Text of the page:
1 concern to us if we had to tell our shareholders ex

2 post facts "Well, you know, we have taken these risks.

3 We weren't sure of the cash flows from new services

4 that this would generate. We are in a competitive

5 environment, but there are some players out there that

6 can have access to these facilities that you have

7 financed at set terms". We think that is a real issue.


9 your point of view, it makes more sense to keep some

10 form of limitation on that access. From where you

11 stand, it would not be an appropriate business plan to

12 not promote your own access networks and your own

13 services.

14 7304 I see in the @home discussion you are

15 getting into the content side as well.

16 7305 MR. MAYRAND: We are not suggesting

17 that there ought to be limitations to access. I guess

18 with the development of a variety of broadband options

19 and as the market takes hold, economics will dictate

20 access to a large extent. That's essentially what we

21 are saying.

22 7306 We have some concerns with the notion

23 that in this market-driven environment, there ought to

24 be very narrowly defined and set terms for this access.





1 context, you suggest in your recommendation (d) that

2 the Commission:

3 "-- let Canadian communications

4 companies involve themselves

5 freely in the new media, subject

6 only to reasonable safeguards

7 against dominance,

8 discrimination or undue

9 preference by any particular

10 group."

11 7308 Do you have any suggestions in this

12 regard how this would be handled then?

13 7309 MR. MAYRAND: I think it would be

14 difficult for us to make very detailed suggestions in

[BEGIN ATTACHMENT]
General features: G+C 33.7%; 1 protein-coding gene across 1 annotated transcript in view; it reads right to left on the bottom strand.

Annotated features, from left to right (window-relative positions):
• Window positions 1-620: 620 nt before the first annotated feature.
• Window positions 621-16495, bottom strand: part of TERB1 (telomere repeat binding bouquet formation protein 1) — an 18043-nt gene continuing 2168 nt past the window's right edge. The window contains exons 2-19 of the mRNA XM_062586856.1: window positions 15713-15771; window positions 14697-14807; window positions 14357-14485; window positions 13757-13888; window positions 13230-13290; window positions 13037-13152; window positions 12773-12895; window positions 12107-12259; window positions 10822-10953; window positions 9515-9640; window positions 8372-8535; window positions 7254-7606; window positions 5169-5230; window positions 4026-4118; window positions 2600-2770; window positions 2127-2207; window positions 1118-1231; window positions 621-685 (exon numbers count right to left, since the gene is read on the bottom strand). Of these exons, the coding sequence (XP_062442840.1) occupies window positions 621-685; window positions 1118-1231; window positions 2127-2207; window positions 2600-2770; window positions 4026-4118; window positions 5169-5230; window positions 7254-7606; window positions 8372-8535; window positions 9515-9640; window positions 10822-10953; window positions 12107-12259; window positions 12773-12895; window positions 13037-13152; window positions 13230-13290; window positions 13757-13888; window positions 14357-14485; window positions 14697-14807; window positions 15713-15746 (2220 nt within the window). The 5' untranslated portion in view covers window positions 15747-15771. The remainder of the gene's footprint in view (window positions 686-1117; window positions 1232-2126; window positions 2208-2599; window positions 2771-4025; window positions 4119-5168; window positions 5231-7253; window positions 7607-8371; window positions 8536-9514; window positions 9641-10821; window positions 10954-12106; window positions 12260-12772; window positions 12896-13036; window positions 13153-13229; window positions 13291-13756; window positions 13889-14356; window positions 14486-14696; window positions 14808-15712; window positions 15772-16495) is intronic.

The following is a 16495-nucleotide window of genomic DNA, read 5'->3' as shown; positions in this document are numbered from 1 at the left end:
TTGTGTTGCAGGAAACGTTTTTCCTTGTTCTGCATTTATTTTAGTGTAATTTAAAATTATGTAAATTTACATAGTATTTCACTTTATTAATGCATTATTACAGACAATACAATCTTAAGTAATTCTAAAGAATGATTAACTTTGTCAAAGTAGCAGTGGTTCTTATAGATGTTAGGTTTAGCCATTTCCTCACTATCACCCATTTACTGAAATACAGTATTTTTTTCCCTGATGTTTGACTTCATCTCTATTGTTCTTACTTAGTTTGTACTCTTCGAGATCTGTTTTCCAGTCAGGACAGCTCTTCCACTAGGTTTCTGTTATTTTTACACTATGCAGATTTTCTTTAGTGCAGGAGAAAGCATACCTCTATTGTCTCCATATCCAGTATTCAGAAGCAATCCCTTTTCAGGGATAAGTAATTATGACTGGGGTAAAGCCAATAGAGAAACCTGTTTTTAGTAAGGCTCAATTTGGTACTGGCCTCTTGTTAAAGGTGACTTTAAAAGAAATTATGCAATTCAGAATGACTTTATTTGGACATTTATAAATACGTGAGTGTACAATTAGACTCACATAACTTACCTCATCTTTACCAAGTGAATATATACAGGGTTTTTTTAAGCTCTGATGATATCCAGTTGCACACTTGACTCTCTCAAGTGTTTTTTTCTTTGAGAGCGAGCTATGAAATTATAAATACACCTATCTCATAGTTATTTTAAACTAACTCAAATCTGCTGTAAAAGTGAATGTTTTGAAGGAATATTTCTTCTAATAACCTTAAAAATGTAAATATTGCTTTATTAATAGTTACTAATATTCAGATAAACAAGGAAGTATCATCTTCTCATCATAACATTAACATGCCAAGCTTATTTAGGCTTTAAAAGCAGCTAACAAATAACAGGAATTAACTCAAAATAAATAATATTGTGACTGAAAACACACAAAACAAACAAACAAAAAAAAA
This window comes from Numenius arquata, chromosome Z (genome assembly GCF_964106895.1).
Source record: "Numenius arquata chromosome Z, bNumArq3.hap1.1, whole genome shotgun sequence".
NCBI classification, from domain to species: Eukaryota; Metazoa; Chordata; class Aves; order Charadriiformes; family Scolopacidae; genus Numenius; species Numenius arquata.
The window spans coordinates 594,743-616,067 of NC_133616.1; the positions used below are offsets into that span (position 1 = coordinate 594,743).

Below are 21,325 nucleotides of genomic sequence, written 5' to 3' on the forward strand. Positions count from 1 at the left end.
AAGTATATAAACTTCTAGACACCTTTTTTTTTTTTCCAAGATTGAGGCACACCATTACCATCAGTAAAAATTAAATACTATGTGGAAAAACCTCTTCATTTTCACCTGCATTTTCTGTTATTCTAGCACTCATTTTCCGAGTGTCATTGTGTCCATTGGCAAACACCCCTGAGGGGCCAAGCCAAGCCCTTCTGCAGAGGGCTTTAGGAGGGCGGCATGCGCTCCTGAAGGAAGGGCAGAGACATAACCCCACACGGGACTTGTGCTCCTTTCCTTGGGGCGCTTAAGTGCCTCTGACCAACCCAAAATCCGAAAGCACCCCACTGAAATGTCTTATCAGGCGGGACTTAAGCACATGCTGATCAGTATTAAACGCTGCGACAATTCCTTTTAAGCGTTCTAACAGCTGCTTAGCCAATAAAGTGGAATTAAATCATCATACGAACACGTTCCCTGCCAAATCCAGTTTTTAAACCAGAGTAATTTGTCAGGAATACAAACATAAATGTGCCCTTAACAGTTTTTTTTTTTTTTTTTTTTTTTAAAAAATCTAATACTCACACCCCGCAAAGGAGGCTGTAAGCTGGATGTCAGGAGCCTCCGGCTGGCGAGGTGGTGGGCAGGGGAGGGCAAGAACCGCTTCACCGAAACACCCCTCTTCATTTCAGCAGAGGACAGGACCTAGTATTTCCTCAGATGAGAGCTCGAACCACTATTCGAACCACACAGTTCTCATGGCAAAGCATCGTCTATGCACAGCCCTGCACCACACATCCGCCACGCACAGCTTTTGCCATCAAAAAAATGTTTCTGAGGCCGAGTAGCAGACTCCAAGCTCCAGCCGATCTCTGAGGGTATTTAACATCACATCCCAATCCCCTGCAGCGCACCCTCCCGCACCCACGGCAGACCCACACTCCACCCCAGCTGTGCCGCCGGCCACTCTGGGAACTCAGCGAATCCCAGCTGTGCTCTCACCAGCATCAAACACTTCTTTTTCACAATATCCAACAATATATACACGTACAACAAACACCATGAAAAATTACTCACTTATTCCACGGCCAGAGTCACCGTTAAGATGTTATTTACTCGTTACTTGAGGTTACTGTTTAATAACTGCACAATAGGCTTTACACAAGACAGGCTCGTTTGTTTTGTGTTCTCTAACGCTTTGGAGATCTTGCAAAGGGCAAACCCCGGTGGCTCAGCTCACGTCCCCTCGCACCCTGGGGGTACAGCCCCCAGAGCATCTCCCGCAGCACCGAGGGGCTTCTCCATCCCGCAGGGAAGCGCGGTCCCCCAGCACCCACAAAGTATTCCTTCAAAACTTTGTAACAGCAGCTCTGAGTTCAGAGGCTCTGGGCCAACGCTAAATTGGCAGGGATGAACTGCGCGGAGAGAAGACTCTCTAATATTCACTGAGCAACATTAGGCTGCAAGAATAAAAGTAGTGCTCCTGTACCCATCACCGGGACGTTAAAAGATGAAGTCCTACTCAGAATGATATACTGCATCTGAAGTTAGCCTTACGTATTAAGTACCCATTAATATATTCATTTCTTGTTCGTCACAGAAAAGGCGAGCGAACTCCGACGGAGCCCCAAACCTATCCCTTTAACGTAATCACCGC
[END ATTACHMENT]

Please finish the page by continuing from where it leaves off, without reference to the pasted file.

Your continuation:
15 that regard. In a submission, actually an intervention

16 that we filed in the context of an upcoming hearing on

17 new specialty services, we have indicated that in our

18 view the Commission can start looking at criteria of a

19 more economic nature and there are examples in place

20 that apply to other industries in this country and

21 elsewhere.

22 7310 There may be better models, but we

23 think that the Commission as we all evolve towards more

24 market-driven circumstances has to look more with

25 respect to dominance in terms of fairly objective




1 market share criteria for the relevant market.

2 7311 That's something, as I mentioned,

3 that is currently being used in analysing market power

4 in a number of other industry sectors.

5 7312 Essentially what is happening is that

6 we are moving towards an increasingly dynamic and

7 competitive market in the broadcasting and Telecom

8 arena. It would appear to us as quite logical that you

9 would increasingly look towards those types of

10 criteria.

11 7313 The exact threshold, the exact areas

12 of concern, I don't think really it's up to us to tell

13 you what they should be, but we have certainly pointed

14 out the direction in which we think this should be

15 evolving.


17 have, and you have been very clear in your position

18 with respect to how the Commission should resolve some

19 of the uncertainties in these areas.

20 7315 I think you have also made a

21 suggestion which you may want to clarify in your oral

22 presentation today, how you see us, what our role would

23 be:

24 "Il vous revient d'en faire part

25 au gouvernement fédéral et de




1 lui recommander par ailleurs de

2 prendre les mesures qui sont de

3 son ressort..."

4 7316 And you name a few areas.

5 7317 Why have you indicated:

6 "... sanctions qu'elles

7 comportent, la conclusion des

8 conventions internationales et

9 les encouragements fiscaux ou

10 financiers..."?

11 7318 Would you like to elaborate on why

12 you think these are important steps and what our role

13 would be in that regard?

14 7319 MR. MAYRAND: If I may, let me take

15 these elements one by one.

16 DIA\ The first element that we mentioned

17 earlier this afternoon was the updating of the statutes

18 that can apply to the activities that we are all

19 looking at here.

20 7321 Certainly there will come a time when

21 some updating is required. We have pointed out in our

22 written submission that you had already quite aptly

23 indicated in your convergence report that the

24 government could look at some of those things.

25 7322 It certainly wouldn't be outlandish




1 that you considered making the same kind of comment or